• 6 species of kinglets, Goldcrest, Flamecrest et al. in genus Regulus [Ruby-crowned Kinglet R. calendula is shown]
    • 9 species of Locustella grasshopper-warblers [Lanceolated Warbler L. lanceolata is shown]
    • 50+ species of cisticolas, genus Cisticola [Red-headed Cisticola C. subruficapillus is shown]
    • 15+ species of Orthotomus tailorbirds [two species shown, L to R: Rufous-tailed Tailorbird O. seiceus & Mountain Tailorbird O. cuculatus]
    • Cape Grassbird Sphenoeacus ater [there are a host of other single-species genera assigned to this family]
    • 3 species of hyliota, genus Hyliota [Yellow-bellied Hyliota H. flavigaster is shown]
    • Thamnornis Warbler T. choropetoides of Madagascar [there are a variety of other Malagasy species, incl. Newtonia, various Jerys Neomixis]
    • 10 or so crombecs in genus Sylvietta [Red-faced Crombec S. whytii is shown]
  • The Parrotbill family [Panuridae] has 18 species of Paradoxornis parrotbills, and the single-species genera Panurus & Conostoma [Spot-breasted Parrotbill P. guttaticollis and Bearded Reedling Panurus biarmicus are shown]
  • The White-eyes [Zosteropidae] include ~75 species of Zosterops white-eyes, plus various allies in other genera [Mountain White-eye Z. montanus is shown]
  • The Babblers [Timaliidae] are a large group of ~235 species, including, L to R, row to row:
    • 50+ species of Garrulax laughing-thrushes [Chestnut-capped Laughingthrush G. miratus is shown]
    • White-bellied Yuhina Erpornis zantholeuca [shown] is assigned to genus Yuhina among 11 other Yuhina
    • 2 species of rockjumper, genus Chaetops, are often placed here, although some put them with Thrushes [Cape Rockjumper C. frenatus is shown]. Some also put 2 species of rockfowl, genus Picathartes, here
    • Wrentit Chamaea fasciata of North America is the only New World babbler
    • many "typical" babblers of various genera make up the bulk of the family [Chestnut-tailed Minla Minla strigula is shown]
    • 3 'babblers' in 3 genera in Madagascar are included [Yellow-browed Oxylabes Crossleyia xanthoprys is shown]; there are a host of other monotypic genera from around the Old World included and not pictured here
It is this host of species that is about to the shaken apart and put back together again. To see how a tentative rearrangement looks, click on the "New Tree" link below.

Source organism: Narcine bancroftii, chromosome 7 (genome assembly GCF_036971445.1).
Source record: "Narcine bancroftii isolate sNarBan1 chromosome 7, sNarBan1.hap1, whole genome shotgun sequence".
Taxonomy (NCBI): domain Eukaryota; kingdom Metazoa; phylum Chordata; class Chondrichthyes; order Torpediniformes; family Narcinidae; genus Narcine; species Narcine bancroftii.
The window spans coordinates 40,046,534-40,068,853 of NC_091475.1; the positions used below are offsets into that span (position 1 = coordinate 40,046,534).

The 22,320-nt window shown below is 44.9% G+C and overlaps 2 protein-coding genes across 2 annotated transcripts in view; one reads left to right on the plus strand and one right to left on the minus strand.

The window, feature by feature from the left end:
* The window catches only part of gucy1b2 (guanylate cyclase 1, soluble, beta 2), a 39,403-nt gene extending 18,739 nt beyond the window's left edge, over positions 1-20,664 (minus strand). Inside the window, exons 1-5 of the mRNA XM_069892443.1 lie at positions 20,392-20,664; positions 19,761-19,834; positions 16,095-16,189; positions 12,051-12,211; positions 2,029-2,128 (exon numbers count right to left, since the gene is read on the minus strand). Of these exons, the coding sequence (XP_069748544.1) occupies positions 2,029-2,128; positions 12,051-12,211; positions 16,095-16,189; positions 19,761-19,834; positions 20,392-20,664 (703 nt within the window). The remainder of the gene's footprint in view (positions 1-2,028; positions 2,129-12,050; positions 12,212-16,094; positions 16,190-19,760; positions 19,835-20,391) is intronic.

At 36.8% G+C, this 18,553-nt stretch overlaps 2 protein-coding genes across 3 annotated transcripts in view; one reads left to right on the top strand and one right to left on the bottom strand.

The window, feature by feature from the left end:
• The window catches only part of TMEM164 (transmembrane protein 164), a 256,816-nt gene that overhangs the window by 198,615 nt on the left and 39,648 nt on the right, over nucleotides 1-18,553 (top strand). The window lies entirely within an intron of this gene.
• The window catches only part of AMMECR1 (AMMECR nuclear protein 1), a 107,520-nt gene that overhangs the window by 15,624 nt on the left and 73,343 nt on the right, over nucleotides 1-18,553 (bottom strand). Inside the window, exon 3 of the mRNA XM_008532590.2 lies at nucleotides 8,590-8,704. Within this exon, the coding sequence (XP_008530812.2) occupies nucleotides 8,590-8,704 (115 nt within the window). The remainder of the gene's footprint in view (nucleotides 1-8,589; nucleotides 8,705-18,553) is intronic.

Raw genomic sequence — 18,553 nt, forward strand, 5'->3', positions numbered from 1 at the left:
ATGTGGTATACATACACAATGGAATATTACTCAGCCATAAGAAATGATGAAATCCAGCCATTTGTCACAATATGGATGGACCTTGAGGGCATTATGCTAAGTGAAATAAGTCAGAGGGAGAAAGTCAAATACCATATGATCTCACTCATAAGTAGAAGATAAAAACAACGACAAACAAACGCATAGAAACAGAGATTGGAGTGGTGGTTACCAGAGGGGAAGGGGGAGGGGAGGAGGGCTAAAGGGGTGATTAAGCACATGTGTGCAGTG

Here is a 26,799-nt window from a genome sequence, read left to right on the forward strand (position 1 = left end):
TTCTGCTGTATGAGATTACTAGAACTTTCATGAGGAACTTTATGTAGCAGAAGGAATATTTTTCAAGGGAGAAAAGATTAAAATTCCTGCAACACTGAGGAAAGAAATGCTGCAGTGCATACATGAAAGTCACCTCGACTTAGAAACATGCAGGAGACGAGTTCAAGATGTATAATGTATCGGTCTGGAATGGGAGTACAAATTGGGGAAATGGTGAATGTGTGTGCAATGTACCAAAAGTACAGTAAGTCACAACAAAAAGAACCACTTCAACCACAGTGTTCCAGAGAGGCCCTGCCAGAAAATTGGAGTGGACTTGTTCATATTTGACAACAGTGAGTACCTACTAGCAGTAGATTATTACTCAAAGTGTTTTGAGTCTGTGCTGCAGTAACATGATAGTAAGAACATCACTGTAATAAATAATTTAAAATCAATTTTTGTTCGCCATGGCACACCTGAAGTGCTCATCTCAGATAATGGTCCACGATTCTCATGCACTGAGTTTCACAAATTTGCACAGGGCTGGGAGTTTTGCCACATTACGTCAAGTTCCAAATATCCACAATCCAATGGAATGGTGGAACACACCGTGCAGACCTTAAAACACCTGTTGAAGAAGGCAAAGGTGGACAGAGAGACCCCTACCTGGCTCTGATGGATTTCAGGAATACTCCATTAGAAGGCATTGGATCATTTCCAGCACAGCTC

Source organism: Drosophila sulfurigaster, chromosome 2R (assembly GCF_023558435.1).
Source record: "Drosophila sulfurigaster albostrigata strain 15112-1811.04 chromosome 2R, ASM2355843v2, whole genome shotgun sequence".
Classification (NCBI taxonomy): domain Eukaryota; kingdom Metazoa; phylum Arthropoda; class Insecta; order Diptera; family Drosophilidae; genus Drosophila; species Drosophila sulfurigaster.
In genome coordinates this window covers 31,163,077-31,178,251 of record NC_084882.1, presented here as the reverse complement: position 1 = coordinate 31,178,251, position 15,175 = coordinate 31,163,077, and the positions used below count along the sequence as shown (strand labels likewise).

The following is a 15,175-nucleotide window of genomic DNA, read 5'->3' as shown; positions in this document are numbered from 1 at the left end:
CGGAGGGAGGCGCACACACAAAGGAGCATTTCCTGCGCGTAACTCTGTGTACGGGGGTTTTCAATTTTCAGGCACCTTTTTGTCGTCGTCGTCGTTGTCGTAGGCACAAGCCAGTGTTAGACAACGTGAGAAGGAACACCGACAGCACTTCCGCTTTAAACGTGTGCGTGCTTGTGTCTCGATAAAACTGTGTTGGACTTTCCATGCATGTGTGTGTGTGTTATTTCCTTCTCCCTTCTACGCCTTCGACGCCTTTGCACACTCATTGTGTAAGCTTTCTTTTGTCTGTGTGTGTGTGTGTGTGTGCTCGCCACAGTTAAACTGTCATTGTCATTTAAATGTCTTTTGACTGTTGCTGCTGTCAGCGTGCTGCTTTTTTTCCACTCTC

Click Here
Click Here
Literature cited:
Alström P., P.G.P. Ericson, U. Olsson, and P. Sundberg. 2006. Phylogeny and classification of the avian superfamily Sylvoidea. Molecular Phylogenetics & Evolution 38: 381-397.

Barker, F.K., A. Cibois, P. Schikler, J. Feinstein, and J. Cracraft. 2004. Phylogeny and diversification of the largest avian radiation. Proc. Nat. Acad. Sci. 101: 11040-11045.

Beresford, P., F.K. Barker, P.G. Ryan, and T.M. Crowe. 2005. African endemics span the tree of songbirds (Passeri): molecular systematics of several evolutionary 'enigmas'. Proc. R. Soc. B 272: 849-858.

Cibois, A., E. Pasquet, and T.S. Schulenberg. 1999. Molecular systematics of the Malagasy babblers (Timaliidae) and Warblers (Sylviidae), based on cytochrome b and 16S rRNA sequences. Molecular Phylogenetics & Evolution 3: 581-595.

Cibois, A., B. Slikas, T.S. Schulenberg, and E. Pasquet. 2001. An endemic radiation of Malagasy songbirds is revealed by mitochondrial DNA sequence data. Evolution 55: 1198-1206.

Cibois, A. 2003. Mitochondrial DNA phylogeny of babblers (Timaliidae). Auk 120: 35-54.

Dickinson, E.C., ed. 2003. The Howard & Moore Complete Checklist of the Birds of the World. 3d ed. Princeton Univ. Press, Princeton, N.J.

Jonsson, K.A., and J. Fjeldså. 2006. A phylogenetic supertree of oscine passerine birds. Zoologica Scripta 35: 149-186.

Sibley, C.G., and J.E. Ahlquist. 1990. Phylogeny and Classification of Birds: A Study in Molecular Evolution. Yale Univ. Press, New Haven, CT.

Sibley, C. G., and B.L. Monroe, Jr. 1990. Distribution and Taxonomy of Birds of the World. Yale Univ. Press, New Haven, CT.



Page created 4 June 2006